The trial court determined that the standard of care for the management of racetrack operations was not "within the ken of typical jurors" and thus required expert testimony, which plaintiffs failed to produce within the time required by the court's case management orders. The court therefore concluded that Pennwood was entitled to judgment on the claims asserted against it.
Plaintiffs contend that the trial court erred by finding they were required to present expert testimony in order to support their claim that Pennwood negligently operated the Raceway. In order to succeed in a suit based on negligence, the plaintiff must establish that the defendant owed it a duty to exercise reasonable care, the defendant breached that duty and the breach was a proximate cause of the plaintiff's injury. Polzo v. City of Essex, 196 N.J. 569, 584 (2008); Anderson v. Sammy Redd & Assocs., 278 N.J. Super. 50, 56 (App. Div. 1994), certif. denied, 139 N.J. 441 (1995).
Where the court finds that a defendant owed the plaintiff a duty to exercise reasonable care, expert testimony will be required when "the matter to be dealt with is so esoteric that jurors of common judgment and experience cannot form a valid judgment as to whether the conduct of the party was reasonable." Butler v. Acme Mkts., Inc., 89 N.J. 270, 283 (1982); see also Kelly v. Berlin, 300 N.J. Super. 256, 269 (App. Div. 1997).
In support of their claims, plaintiffs cite numerous regulations that a horse track operator must comply with, including N.J.A.C. 13:70-3.13, which requires the operator to "maintain its grounds and facilities . . . with special consideration for the comfort and safety of patrons, employees and other persons whose business requires their attendance[.]" In addition, N.J.A.C. 13:70-19.31 provides that a track superintendent must "exercise such control over the course as may be necessary to protect its condition and the rights of all parties entitled to its use."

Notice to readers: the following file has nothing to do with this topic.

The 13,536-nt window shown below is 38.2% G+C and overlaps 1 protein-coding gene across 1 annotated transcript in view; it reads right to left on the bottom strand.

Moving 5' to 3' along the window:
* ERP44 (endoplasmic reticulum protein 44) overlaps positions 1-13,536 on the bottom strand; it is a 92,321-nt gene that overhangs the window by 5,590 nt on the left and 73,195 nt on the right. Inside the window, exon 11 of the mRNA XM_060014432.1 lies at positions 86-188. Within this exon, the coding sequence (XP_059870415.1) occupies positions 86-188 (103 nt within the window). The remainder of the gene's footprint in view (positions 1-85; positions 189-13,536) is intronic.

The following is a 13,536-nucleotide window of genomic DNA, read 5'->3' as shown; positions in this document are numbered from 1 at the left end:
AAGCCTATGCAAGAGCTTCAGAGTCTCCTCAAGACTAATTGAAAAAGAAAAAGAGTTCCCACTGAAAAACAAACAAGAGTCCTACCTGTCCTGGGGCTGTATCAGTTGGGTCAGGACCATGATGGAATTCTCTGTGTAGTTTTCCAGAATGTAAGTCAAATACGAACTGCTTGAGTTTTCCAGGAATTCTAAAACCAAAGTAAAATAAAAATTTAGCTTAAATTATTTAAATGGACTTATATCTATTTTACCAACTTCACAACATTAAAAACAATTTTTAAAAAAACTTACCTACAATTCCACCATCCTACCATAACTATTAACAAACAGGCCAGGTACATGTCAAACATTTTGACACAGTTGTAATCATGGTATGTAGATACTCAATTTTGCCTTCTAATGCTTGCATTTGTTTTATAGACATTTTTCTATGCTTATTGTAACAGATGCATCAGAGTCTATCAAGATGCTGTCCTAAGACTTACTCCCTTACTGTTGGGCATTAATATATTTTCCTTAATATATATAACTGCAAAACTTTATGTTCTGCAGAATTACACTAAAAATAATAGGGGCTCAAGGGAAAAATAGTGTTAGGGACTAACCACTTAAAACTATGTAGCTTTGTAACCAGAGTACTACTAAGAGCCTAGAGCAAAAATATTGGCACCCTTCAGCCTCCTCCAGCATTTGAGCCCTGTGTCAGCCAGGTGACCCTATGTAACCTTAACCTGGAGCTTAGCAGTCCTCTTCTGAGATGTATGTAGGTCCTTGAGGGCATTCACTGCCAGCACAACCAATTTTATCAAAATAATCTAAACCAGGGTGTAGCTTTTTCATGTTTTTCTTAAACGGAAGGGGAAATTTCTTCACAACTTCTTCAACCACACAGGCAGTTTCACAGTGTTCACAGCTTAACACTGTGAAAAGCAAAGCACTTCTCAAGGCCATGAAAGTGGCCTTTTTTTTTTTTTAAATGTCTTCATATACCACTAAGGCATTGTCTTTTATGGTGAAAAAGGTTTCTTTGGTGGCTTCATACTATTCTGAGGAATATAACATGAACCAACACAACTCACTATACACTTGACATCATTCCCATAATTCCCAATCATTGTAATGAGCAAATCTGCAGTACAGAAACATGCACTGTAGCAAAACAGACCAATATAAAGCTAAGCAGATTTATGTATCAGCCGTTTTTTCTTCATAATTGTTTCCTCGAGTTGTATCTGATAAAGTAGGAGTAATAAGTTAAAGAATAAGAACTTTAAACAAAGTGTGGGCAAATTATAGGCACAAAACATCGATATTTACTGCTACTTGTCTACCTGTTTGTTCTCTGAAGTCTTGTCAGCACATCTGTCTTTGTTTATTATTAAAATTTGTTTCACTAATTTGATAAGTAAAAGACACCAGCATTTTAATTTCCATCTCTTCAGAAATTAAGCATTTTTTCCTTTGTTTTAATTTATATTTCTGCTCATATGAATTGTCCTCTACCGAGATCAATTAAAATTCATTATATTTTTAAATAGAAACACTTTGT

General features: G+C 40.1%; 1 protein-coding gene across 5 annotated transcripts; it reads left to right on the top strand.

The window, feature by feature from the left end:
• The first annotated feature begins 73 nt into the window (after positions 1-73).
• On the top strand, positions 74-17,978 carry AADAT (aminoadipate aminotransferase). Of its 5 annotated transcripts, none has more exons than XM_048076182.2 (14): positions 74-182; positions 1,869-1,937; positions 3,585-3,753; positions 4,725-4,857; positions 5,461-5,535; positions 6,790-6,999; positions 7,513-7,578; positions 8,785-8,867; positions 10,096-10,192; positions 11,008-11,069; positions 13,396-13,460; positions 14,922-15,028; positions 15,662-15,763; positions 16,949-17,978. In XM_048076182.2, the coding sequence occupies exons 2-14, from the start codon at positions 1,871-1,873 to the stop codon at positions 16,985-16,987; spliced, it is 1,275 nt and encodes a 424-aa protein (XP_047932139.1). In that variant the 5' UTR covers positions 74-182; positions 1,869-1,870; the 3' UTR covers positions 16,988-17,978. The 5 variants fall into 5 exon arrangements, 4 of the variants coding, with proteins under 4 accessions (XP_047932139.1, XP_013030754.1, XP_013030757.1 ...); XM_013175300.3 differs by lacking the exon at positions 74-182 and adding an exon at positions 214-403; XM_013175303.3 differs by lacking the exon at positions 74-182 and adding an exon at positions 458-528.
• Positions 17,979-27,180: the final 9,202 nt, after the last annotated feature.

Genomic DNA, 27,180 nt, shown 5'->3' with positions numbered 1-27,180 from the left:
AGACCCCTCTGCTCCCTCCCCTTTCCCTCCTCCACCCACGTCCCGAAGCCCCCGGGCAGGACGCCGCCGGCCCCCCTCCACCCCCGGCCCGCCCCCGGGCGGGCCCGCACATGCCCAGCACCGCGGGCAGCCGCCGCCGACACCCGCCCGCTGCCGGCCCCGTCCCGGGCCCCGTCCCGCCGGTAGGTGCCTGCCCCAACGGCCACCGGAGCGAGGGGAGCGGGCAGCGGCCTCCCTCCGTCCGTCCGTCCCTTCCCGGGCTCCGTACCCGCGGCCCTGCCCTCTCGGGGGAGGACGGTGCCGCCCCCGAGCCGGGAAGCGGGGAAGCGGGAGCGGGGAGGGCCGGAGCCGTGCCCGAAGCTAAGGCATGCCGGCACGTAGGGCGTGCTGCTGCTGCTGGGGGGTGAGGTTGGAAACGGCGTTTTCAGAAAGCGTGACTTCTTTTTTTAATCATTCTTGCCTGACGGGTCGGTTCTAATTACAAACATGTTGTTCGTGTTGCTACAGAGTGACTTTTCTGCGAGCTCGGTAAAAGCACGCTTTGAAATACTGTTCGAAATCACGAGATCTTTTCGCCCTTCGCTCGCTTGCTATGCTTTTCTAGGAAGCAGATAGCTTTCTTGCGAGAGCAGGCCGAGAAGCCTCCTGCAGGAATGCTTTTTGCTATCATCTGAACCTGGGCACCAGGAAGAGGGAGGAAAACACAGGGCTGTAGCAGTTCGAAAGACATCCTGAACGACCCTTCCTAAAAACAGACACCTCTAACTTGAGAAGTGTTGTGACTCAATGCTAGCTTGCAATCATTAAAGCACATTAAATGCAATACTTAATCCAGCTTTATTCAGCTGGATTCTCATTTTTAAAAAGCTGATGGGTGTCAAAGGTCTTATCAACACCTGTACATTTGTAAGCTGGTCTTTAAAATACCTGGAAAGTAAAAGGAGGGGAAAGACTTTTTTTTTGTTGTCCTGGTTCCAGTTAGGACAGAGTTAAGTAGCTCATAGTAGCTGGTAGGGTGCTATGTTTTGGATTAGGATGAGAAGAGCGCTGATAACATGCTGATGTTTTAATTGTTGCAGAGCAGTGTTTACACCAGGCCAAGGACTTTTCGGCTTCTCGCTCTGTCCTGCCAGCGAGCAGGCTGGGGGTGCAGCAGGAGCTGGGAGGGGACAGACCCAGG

These regulations do not, however, specify the actions a track operator must take in order "to protect" the conditions of the track and its users during the "scoring down" process. Moreover, such actions are not "matters of common judgment and experience," and therefore jurors cannot be expected to know, without the guidance of expert testimony, whether Pennwood's alleged acts or omissions breached a duty of care owed to Lemma.
Plaintiffs argue, however, that our decision in Calhanas v. S. Amboy Roller Rink, 292 N.J. Super. 513 (App. Div. 1996), supports their argument that expert testimony was not required for their claims against Pennwood. In Calhanas, the plaintiff alleged that he sustained personal injuries while skating at the defendant's roller rink. Id. at 516. The plaintiff said that he was injured when a young child, who was allegedly "going a little wild," crossed the rink and collided with him. Id. at 517. The plaintiff brought suit against the rink owner, alleging that it was negligent because it failed to adequately supervise the rink or enforce its safety rules. Ibid. The trial court granted the defendant's motion for summary judgment. Id. at 518. The plaintiff appealed. Id. at 516.
We noted that, under the New Jersey Roller Skating Rink Safety and Fair Liability Act, N.J.S.A. 5:14-1 to -7 (the RSRFLA), skaters are deemed to assume the risks of roller skating, including injuries that result from "'incidental contact'" with other skaters. Id. at 519 (quoting N.J.S.A. 5:14-6). We also noted that the RSRFLA barred any suit by a skater against the operator of the rink for injuries resulting from the assumed risk, unless the operator violated some specific duty or responsibility imposed by the RSRFLA. Ibid. (citing N.J.S.A. 5:14-7).